IDEAS home Printed from
   My bibliography  Save this paper

Policy Simulation of Firms Cooperation in Innovation


  • Heshmati, Almas

    () (Centre of Excellence for Science and Innovation Studies (CESIS), & Department of Economics, Sogang University)

  • Lenz-Cesar, Flávio

    () (Ministry of Communications, Esplanada dos Ministério)


This study utilizes results from an agent-based simulation model to conduct public policy simulation of firms’ networking and cooperation in innovation. The simulation game investigates the differences in sector responses to internal and external changes, including cross-sector spillovers, when applying three different policy strategies to promote cooperation in innovation. The public policy strategies include clustering to develop certain industries, incentives to encourage cooperative R&D and spin-off policies to foster entrepreneurship among R&D personnel. These policies are compared with the no-policy alternative evolving from the initial state serving as a benchmark to verify the gains (or loses) in the number of firms cooperating and networking. Firms’ behavior is defined according to empirical findings from analysis of determinants of firms’ participation in cooperation in innovation with other organizations using the Korean Innovation Survey. The analysis based on manufacturing sector data shows that firms’ decision to cooperate with partners is primarily affected positively by firm’s size and the share of employees involved in R&D activities. Then, each cooperative partnership is affected by a different set of determinants. The agent-based models are found to have a great potential to be used in decision support systems for policy makers. The findings indicate possible appropriate policy strategies to be applied depending on the target industries. We have applied few examples and showed how the results may be interpreted. Guidelines are provided on how to generalize the model to include a number of extensions that can serve as an optimal direction for future research in this area.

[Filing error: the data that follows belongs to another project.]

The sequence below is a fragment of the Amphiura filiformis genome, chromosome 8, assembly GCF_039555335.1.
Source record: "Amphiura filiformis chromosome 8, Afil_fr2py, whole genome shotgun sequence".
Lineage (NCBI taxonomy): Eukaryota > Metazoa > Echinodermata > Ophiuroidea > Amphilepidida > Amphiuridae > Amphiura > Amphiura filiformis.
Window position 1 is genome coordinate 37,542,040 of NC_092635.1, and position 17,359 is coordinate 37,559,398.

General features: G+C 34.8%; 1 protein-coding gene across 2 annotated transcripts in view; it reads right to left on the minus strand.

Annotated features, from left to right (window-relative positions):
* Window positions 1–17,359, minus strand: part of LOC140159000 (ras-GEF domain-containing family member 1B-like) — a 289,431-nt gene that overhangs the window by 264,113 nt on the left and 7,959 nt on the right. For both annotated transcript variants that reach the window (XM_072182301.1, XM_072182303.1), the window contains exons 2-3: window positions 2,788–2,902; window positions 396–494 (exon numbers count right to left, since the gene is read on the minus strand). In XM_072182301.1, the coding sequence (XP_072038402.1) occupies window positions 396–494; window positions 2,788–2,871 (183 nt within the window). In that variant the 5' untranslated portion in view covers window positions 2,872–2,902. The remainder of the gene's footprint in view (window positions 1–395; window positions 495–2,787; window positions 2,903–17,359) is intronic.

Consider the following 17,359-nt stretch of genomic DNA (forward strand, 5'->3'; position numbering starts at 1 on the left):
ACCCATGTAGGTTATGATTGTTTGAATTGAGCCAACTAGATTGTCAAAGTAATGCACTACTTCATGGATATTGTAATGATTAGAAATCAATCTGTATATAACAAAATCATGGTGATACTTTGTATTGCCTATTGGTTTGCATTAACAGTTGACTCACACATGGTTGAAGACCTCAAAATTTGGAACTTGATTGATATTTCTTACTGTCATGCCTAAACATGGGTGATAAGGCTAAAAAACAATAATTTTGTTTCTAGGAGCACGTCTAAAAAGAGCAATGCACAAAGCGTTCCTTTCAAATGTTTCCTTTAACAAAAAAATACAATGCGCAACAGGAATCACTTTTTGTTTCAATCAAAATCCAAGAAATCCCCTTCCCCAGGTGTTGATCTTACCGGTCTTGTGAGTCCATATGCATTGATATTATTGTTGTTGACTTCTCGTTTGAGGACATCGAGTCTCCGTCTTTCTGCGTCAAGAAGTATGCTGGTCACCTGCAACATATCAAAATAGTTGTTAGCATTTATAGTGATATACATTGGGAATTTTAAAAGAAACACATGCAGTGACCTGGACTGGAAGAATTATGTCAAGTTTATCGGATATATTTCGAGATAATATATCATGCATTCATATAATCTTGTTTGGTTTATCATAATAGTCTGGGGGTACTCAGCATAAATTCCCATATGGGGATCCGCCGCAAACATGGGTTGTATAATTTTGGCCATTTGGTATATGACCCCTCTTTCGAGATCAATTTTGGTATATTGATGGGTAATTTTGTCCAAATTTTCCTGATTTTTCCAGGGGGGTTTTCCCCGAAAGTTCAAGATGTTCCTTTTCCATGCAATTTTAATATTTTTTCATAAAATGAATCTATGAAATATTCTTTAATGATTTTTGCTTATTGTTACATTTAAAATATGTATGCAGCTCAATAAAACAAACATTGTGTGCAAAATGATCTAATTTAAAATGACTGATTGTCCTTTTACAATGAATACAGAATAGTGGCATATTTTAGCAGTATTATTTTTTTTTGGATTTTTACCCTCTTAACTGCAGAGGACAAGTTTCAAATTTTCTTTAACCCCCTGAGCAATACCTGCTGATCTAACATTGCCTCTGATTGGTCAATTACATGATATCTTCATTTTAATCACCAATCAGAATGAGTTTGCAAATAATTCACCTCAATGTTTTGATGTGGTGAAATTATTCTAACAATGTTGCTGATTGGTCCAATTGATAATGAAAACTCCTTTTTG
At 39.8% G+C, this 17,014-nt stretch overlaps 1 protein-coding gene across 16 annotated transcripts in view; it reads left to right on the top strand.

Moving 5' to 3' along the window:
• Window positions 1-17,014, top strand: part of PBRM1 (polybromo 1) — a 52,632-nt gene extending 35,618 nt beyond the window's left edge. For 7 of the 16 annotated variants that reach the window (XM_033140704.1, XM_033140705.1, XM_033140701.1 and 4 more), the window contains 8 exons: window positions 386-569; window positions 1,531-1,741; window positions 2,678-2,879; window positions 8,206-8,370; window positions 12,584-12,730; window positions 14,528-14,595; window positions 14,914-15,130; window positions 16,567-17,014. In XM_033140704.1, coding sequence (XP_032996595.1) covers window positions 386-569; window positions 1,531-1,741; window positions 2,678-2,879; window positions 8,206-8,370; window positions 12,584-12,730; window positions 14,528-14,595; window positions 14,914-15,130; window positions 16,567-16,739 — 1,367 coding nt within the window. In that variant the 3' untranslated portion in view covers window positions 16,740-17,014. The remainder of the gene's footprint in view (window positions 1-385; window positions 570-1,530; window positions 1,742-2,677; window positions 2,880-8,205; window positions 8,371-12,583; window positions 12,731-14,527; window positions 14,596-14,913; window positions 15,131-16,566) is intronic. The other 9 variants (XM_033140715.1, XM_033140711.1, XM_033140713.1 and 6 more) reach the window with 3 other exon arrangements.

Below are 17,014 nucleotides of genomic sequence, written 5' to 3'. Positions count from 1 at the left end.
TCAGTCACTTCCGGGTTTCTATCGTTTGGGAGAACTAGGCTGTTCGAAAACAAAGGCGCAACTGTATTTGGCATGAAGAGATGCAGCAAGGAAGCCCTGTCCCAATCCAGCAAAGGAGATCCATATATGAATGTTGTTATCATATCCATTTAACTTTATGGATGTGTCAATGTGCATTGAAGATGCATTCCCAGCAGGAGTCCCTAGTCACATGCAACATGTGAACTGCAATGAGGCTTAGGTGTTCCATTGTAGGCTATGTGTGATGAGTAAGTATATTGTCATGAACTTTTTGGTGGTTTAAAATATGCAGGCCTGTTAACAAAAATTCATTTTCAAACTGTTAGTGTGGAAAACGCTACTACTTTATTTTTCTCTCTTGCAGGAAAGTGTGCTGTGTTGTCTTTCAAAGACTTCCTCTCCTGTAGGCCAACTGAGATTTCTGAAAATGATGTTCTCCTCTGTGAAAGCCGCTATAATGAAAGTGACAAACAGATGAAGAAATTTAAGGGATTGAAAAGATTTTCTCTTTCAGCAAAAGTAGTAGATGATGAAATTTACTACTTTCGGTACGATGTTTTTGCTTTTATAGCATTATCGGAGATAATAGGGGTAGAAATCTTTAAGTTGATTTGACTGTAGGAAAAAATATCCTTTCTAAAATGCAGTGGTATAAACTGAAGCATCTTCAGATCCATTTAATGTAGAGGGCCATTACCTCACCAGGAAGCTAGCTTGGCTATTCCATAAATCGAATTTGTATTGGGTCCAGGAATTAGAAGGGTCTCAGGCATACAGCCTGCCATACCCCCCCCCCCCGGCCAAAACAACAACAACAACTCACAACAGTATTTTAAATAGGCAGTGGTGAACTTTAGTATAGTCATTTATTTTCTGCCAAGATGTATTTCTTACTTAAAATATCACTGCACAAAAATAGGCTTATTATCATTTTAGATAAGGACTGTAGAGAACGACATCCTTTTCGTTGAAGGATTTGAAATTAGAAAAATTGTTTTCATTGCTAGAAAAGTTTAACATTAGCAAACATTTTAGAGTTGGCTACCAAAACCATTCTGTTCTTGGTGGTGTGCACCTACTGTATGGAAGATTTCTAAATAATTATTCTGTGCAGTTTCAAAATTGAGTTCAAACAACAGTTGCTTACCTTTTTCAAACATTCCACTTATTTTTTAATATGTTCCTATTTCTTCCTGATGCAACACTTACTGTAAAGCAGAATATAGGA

Suggested Citation

  • Heshmati, Almas & Lenz-Cesar, Flávio, 2014. "Policy Simulation of Firms Cooperation in Innovation," Working Paper Series in Economics and Institutions of Innovation 357, Royal Institute of Technology, CESIS - Centre of Excellence for Science and Innovation Studies.